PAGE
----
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Posted on November 21, 2013 (5774) By Rabbi Pinchas Winston | Series: | Level:

Ya’akov settled in the land of his father, in the land of Canaan. (Bereishis 37:1)

According to the effort is the reward (Pirkei Avos 5:26). That is often true, but that is not exactly what it says. A more accurate translation is, “According to the pain is the reward.” If so, then Ya’akov Avinu had it right, and we have it wrong.

After all, even though we tout expressions like, “No pain, no gain,” we spend a lot of time, money, and energy avoiding pain. In fact, some people even suffer in the present to avoid pain in the long run. Given the choice, most people would probably choose a pain-free life.

Once upon a time, that wasn’t even a dream for the average person. Until about 50 years ago, there were barely any billionaires, and even a million dollars was a pipe dream for many. Realistic people did not dream of becoming wealthy, they just dreamed of becoming less poor.

Technology and the growth of the Western world changed a lot of that. As a result, currently, making a million dollars is not only not a distant dream anymore, it isn’t even enough of a dream. Today people dream of making millions of dollars, and perhaps, of becoming billionaires. In the meantime, the standard of living has risen tremendously over the decades for even just the average individual.

This has also spilled over into the Jewish people, and not just the more secular components, but even the more Orthodox part of the Jewish population. There are some Orthodox billionaires, many Orthodox millionaires, and the general Orthodox population enjoys many of the comforts that were once reserved for the well-to-do.

And why not? They’re not stealing it. It’s not interfering with their Torah observance. On the contrary! If anything, it is argued, increased affluence has enhanced the performance of many mitzvos, especially chesed. After thousands of years of brutal persecution and abject poverty on a national scale, isn’t it about time that the Jewish people enjoy this world a bit more?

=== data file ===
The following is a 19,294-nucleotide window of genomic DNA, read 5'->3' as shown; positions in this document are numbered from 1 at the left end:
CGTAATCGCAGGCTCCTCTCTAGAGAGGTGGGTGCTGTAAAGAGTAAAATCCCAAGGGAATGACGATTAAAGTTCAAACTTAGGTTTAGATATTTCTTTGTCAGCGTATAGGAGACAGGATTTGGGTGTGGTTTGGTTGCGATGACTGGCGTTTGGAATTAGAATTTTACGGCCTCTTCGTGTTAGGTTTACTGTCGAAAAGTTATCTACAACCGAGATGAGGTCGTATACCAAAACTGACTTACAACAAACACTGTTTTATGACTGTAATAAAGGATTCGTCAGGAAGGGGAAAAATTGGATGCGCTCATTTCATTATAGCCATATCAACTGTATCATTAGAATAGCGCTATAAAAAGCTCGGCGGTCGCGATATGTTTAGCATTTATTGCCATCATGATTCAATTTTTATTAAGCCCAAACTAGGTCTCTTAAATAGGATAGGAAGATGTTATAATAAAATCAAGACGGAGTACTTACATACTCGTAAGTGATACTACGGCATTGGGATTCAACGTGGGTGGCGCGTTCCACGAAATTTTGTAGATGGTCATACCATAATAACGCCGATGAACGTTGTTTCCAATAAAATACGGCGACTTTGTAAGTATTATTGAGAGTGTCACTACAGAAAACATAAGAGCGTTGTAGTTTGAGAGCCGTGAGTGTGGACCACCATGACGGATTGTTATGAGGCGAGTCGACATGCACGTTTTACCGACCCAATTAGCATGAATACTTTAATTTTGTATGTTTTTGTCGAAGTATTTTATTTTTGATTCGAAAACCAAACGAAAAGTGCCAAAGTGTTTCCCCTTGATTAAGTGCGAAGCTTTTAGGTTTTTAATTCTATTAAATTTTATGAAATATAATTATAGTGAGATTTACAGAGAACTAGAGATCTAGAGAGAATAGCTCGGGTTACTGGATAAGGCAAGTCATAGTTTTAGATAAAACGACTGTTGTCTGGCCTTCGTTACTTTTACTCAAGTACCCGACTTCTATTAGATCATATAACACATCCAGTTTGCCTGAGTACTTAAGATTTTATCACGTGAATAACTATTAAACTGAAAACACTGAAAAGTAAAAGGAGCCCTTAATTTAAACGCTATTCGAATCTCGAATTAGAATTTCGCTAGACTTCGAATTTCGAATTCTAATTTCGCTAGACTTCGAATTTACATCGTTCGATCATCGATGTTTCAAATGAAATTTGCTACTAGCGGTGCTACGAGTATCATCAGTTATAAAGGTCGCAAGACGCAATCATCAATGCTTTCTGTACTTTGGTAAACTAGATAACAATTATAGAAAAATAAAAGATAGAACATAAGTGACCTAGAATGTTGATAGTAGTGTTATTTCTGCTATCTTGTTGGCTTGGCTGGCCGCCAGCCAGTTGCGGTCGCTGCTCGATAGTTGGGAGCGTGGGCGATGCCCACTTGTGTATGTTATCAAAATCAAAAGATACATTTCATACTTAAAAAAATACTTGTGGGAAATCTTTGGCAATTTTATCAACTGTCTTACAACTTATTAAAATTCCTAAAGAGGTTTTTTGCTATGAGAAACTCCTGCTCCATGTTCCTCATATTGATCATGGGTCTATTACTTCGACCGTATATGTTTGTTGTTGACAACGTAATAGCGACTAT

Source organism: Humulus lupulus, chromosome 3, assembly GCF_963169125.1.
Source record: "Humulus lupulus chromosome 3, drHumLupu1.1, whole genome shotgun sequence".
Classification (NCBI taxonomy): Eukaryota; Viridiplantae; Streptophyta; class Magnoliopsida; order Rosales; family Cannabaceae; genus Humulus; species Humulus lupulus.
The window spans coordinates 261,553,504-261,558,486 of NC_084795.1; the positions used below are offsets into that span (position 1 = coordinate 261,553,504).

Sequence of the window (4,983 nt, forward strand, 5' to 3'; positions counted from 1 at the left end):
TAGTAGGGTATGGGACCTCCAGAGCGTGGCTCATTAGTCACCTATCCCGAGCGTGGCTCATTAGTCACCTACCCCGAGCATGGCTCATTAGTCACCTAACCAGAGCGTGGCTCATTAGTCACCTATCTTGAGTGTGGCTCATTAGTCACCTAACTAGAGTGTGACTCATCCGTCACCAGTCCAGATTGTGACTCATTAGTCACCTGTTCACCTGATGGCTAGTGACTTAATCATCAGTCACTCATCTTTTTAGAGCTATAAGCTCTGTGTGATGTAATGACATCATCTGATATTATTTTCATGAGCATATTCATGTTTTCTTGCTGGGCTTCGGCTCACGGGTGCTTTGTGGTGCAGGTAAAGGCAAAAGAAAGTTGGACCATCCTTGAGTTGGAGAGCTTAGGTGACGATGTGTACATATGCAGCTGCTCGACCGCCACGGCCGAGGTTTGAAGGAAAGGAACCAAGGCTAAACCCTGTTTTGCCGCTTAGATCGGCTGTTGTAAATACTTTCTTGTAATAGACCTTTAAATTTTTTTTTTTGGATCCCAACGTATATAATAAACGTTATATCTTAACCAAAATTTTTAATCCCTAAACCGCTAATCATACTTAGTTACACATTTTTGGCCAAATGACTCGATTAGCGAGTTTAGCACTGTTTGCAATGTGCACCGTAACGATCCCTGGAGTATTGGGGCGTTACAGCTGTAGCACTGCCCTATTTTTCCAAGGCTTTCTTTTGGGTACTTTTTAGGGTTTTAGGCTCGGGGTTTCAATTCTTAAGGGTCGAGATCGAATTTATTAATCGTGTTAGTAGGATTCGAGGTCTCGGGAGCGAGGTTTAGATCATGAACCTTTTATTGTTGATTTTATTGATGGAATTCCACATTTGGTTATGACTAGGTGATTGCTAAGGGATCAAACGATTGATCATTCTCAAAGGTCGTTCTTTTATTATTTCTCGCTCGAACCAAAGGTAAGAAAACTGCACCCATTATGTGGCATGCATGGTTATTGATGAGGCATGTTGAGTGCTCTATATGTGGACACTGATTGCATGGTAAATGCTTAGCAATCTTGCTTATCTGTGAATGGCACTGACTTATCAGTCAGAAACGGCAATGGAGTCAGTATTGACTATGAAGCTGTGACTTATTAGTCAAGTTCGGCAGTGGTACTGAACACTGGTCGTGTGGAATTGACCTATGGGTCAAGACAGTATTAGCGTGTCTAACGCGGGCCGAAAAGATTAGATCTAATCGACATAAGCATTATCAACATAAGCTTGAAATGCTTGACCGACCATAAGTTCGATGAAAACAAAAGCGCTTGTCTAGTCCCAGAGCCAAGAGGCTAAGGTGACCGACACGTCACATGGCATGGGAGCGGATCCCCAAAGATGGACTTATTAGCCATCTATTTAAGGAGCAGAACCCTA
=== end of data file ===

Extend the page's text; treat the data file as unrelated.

Perhaps. On the other hand, the Talmud says:

Rebi Yochanan said: “Why are the Jewish people likened to an olive-tree? To tell you that just as the olive produces its oil only after pounding, so too the Jewish people only return to the right way after suffering.” (Menachos 53b)

Not only this, but such suffering seems to be part and parcel of bringing the Final Redemption as well:

Rebi Eliezer said: “If the Jewish people repent, they will be redeemed; if not, they will not be redeemed.” Rebi Yehoshua said to him, “If the Jewish people repent, they will be redeemed, but if not, they will not be redeemed?!” Rather, The Holy One, Blessed is He, will set a king over them whose decrees will be as difficult as Haman’s, causing the Jewish people to repent and thus will He bring them back to the right path.” (Sanhedrin 97b)

Yes, prosperity and an easy life is a good thing, if that is your goal in life. It is certainly the goal of the average human being who seems hardwired for physical pleasure and comfort, and rarely thinks of eternal matters such as the World-to-Come. And though they may be accustomed to terms such as Armageddon, they do not know too much about the Final Redemption.

Certainly not on the level of Ya’akov Avinu and Yosef HaTzaddik, whose lives were filled with difficulty and pain. But, they understood, that is the nature of this world, no matter how much pleasure and comfort this world seems to be able to provide, and of which they took part on occasion. Even Moshiach Ben Yosef is destined to die in battle as he makes possible the Final Redemption.

Why me? Why now? Why at all?